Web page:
Generis® Serif font family

Designed by Erik Faulhaber in 2006
The idea for the Generis type system came to Erik Faulhaber while he was traveling in the USA. Seeing typefaces mixed together in a business district motivated him to create a new type system with interrelated forms. The first design scheme came about in 1997, following the space saving model of these American Gothics. Faulhaber then examined the demands of legibility and various communications media before finally developing the plan behind this type system. Generis's design includes two individually designed styles; each of with is available with and without serifs, giving the type system four separate families. Each includes at least four basic weights: Light, Regular, Medium, and Bold. Further weights, small caps, old style figures, and true italics were added to each family where needed.

The Generis type system is designed to meet both optical criteria and the highest possible measure of technical precision. Harmony, rhythm, legibility, and formal restraint make up the foreground. Generis combines aesthetic, technical, and economic advantages, which purposefully and efficiently cover the whole range of corporate communication needs. The unified basic form and the individual peculiarity of the styles lead to Generis' systematic, total-package concept. The clear formal language of the Generis type system resides beneath the information, bringing appropriate typographic expression to high-level corporate identity systems, both in print and on screen. The condensed and aspiring nature of the letterforms allows for the efficient setting of body copy, and the economic use of the page. A range of accented characters allows text to be set in 48 Latin-based languages, offering maximal typographic free range. This previously unknown level of technical and design execution helps create higher quality typography in all areas of corporate communication.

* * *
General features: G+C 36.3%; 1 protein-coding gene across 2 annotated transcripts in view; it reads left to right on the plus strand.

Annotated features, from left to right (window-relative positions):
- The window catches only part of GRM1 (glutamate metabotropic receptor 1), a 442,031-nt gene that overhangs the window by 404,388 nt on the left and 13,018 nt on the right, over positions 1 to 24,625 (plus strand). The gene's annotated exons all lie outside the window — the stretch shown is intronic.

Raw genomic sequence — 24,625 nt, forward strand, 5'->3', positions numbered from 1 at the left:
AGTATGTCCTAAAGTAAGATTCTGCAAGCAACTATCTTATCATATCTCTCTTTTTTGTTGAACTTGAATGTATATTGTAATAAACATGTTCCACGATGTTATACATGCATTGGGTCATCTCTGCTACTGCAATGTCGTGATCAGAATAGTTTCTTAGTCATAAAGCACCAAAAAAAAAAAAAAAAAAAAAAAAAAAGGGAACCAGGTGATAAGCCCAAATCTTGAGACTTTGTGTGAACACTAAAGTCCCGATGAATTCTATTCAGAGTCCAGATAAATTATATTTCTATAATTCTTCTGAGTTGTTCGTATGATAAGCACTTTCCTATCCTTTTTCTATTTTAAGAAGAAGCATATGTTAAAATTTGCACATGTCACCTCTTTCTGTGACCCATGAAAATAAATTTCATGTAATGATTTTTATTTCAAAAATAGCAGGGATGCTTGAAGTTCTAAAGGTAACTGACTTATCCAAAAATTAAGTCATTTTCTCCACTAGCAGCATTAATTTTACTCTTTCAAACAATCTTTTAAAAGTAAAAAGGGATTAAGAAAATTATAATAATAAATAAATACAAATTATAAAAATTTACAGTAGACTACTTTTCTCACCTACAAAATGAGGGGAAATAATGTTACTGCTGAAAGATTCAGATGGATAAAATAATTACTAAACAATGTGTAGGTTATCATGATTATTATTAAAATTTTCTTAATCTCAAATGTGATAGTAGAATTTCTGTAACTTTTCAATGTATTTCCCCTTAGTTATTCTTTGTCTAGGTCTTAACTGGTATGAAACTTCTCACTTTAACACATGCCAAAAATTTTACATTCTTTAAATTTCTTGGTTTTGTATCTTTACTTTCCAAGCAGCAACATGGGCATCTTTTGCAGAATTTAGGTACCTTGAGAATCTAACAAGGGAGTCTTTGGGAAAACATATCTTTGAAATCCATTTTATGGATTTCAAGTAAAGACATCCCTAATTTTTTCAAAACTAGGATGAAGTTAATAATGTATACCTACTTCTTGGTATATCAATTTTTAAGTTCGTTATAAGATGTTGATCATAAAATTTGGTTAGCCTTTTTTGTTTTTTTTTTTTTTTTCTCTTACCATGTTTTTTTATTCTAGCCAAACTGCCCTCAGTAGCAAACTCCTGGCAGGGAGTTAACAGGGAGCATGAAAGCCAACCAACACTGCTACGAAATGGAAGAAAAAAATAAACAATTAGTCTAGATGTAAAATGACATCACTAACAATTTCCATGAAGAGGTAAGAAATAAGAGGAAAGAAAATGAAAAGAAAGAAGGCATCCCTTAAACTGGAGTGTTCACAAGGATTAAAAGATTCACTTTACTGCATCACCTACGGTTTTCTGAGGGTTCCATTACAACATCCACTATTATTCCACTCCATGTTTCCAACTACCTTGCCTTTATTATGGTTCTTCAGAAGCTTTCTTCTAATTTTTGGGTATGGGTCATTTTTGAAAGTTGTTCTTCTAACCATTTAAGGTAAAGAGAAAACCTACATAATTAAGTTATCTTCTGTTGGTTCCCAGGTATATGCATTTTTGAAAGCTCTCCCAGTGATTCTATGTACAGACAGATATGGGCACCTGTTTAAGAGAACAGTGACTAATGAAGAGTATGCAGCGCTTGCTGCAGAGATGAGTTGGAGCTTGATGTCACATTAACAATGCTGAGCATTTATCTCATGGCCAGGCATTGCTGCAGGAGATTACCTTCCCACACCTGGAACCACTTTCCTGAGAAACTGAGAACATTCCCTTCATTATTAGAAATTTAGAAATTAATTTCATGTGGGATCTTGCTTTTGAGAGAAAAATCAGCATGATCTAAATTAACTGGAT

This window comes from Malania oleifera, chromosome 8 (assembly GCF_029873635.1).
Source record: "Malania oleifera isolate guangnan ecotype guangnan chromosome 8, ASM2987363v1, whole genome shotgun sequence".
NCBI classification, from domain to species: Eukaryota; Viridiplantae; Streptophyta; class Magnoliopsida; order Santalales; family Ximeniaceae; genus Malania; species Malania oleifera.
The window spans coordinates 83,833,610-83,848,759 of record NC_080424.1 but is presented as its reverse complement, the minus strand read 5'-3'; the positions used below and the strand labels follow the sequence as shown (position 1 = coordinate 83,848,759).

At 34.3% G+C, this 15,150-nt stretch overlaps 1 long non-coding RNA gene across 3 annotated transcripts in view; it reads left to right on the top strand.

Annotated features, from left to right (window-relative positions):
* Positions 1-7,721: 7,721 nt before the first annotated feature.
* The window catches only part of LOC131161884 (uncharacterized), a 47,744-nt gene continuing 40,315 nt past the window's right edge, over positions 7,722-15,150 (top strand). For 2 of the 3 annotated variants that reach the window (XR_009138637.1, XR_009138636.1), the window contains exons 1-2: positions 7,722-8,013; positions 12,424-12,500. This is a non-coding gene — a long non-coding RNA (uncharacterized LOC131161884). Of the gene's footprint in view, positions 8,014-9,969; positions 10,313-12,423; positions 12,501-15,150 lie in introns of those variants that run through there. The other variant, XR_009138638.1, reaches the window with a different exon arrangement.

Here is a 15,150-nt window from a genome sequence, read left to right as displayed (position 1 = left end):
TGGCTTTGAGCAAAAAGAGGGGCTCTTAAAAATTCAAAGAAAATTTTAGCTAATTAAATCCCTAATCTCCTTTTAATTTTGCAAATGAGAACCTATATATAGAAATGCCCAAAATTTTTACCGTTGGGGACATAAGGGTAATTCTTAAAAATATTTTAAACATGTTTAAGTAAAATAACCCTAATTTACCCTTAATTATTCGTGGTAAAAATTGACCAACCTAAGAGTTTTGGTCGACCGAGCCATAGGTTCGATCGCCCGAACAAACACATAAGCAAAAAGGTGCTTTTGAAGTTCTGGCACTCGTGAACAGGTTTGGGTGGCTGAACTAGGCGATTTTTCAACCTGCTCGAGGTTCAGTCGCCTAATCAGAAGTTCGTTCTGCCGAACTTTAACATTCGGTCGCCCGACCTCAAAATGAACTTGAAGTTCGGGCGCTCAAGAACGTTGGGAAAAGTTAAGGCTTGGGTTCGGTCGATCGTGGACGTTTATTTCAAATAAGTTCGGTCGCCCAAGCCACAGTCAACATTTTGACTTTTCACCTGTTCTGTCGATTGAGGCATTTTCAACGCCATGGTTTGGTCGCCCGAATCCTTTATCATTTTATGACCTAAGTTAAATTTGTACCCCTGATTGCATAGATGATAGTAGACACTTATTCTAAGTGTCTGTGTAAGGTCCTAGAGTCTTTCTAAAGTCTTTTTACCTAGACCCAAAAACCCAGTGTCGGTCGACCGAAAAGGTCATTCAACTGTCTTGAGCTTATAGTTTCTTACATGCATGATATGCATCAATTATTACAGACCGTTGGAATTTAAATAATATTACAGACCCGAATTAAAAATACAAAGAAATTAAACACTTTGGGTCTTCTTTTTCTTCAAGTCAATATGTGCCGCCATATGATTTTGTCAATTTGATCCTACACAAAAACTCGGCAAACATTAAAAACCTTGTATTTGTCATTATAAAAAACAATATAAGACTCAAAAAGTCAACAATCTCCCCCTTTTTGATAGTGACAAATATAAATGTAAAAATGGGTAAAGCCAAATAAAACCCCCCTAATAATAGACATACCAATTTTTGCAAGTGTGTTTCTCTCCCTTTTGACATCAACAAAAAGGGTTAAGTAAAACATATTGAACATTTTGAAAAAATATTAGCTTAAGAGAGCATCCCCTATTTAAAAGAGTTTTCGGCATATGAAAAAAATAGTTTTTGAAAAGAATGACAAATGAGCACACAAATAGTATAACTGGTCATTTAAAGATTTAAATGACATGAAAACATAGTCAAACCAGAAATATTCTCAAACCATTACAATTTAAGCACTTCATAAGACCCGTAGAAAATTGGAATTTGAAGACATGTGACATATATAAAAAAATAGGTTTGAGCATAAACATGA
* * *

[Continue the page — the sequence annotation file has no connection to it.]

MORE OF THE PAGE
Optimal combinations within the type system: Generis Serif or Generis Slab with Generis Sans or Generis Simple.

Generis Serif Bold Italic

Generis Serif
world-map Std map

Std / OT CFF

supports at least

21 languages.

Technical details
Digital data from:
OpenType outline flavour:
CFF - PostScript-Outlines
Technical font names:
File name: GenerisSerifStd-BoldItalic.otf
Windows menu name: Generis Serif Std
PostScript name: GenerisSerifStd-BoldItalic
PostScript full name: Generis Serif Std Bold Italic
Catalog number:
US$ 54
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Tag: frac

Function: Replaces figures separated by a slash with 'common' (diagonal) fractions. The user enters 3/4 in a recipe and gets the threequarters fraction.

Standard Ligatures

Tag: liga

Function: Replaces a sequence of glyphs with a single glyph which is preferred for typographic purposes. This feature covers the ligatures which the designer/manufacturer judges should be used in normal conditions. The glyph for ffl replaces the sequence of glyphs f f l.


Tag: ordn

Function: Replaces default alphabetic glyphs with the corresponding ordinal forms for use after figures. One exception to the follows-a-figure rule is the numero character (U+2116), which is actually a ligature substitution, but is best accessed through this feature. The user applies this feature to turn 2.o into 2.o (abbreviation for secundo).


Tag: sups

Function: Replaces lining or oldstyle figures with superior figures (primarily for footnote indication), and replaces lowercase letters with superior letters (primarily for abbreviated French titles). The application can use this feature to automatically access the superior figures (more legible than scaled figures) for footnotes, or the user can apply it to Mssr to get the classic form.

Discretionary Ligatures

Tag: dlig

Function: Replaces a sequence of glyphs with a single glyph which is preferred for typographic purposes. This feature covers those ligatures which may be used for special effect, at the user's preference. The glyph for ct replaces the sequence of glyphs c t, or U+322E (Kanji ligature for "Friday") replaces the sequence U+91D1 U+66DC U+65E5.